Erythromelalgia (Erythromelalgia) - Gen SCN9A
Erythromelalgia is a disorder characterized by episodes of pain, redness and swelling in various parts of the body, particularly the hands and feet. These episodes are usually caused by increased body temperature following exercise or when entering a warm room. Drinking alcohol or spicy foods can also trigger an episode. The use of warm socks, tight shoes or gloves can cause an episode of debilitating pain that can impede daily activities such as wearing shoes and walking.
Signs and symptoms of erythromelalgia usually begin in childhood, although mildly affected individuals may have their first episode of pain later. As these individuals age and the disease progresses, hands and feet can be constantly red, and areas affected can spread from the hands to the arms, shoulders and face, and from the feet to all the legs. Often, erythromelalgia is considered a form of peripheral neuropathy, affecting the peripheral nervous system, connecting the brain and spinal cord to the muscles and the cells that detect sensation like touch, smell , and pain.
An estimated 15 percent of cases of erythromelalgia are due to mutations in the SCN9A gene (sodium voltage-gated channel alpha subunit 9), located on the long arm of chromosome 2 (2q24). It is believed that no other cases have a genetic cause or may be caused by mutations in one or more genes not yet identified. The SCN9A gene belongs to a family of genes encoding sodium channel. These channels, which transport sodium ions into cells, play a key role in the ability of a cell to generate and transmit electrical signals. In particular, the SCN9A gene encodes the alpha subunit of a sodium channel Nav1.7 known, found in nociceptors. The nociceptors are part of the peripheral nervous system connecting the brain and spinal cord cells that detect sensation like touch, smell , and pain. Nociceptors are mainly involved in the transmission of pain signals. Nociceptors centers, known as the cell bodies are found in the dorsal root ganglion. Axons extending from the cell bodies, reaching the whole organism to receive sensory information. Axons transmit information back to the dorsal root ganglion, which is then sent to the brain. Nav1.7 sodium channels are also found in olfactory sensory neurons.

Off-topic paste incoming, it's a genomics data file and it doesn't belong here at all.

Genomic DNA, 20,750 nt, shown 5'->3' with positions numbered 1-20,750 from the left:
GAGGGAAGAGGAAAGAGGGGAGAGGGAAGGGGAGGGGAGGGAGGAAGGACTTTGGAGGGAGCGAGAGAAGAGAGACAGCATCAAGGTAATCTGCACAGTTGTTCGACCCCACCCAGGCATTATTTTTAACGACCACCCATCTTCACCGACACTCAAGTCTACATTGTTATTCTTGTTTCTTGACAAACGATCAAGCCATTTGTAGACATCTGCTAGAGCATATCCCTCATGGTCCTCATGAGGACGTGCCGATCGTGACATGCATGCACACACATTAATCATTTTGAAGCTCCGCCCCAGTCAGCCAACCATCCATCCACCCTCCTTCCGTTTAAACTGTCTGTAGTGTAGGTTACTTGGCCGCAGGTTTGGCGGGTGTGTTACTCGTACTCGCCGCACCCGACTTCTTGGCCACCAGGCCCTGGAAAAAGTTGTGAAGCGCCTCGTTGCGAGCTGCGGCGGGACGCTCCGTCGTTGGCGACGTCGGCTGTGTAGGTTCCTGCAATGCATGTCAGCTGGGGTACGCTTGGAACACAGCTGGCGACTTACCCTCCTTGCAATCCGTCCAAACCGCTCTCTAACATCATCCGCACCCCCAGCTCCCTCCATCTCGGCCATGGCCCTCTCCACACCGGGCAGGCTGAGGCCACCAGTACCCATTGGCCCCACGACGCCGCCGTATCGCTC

They have identified more than 10 mutations in the gene responsible for erythromelalgia SCN9A. All identified mutations change the amino acids in Nav1.7 sodium channel. These mutations result in a sodium channel Nav1.7 that is more easily opened and remains open longer than usual, increasing the flow of sodium ions producing nerve impulses inside nociceptors. This increase in sodium ions improves the transmission of pain signals, leading to the signs and symptoms of erythromelalgia.
Some cases of erythromelalgia are inherited in an autosomal dominant pattern, which means that a copy of the altered gene in each cell is sufficient for alteration is expressed. In some of these cases, an affected person inherits the mutation from an affected parent. Other cases are due to new mutations in the gene and occur in people with no history of disease in your family.
Tests in IVAMI: in IVAMI perform detection of mutations associated with erythromelalgia, by complete PCR amplification of the exons of the SCN9A gene, and subsequent sequencing.
Samples recommended: EDTA blood collected for separation of blood leukocytes, or impregnated sample card with dried blood (IVAMI may mail the card to deposit the blood sample).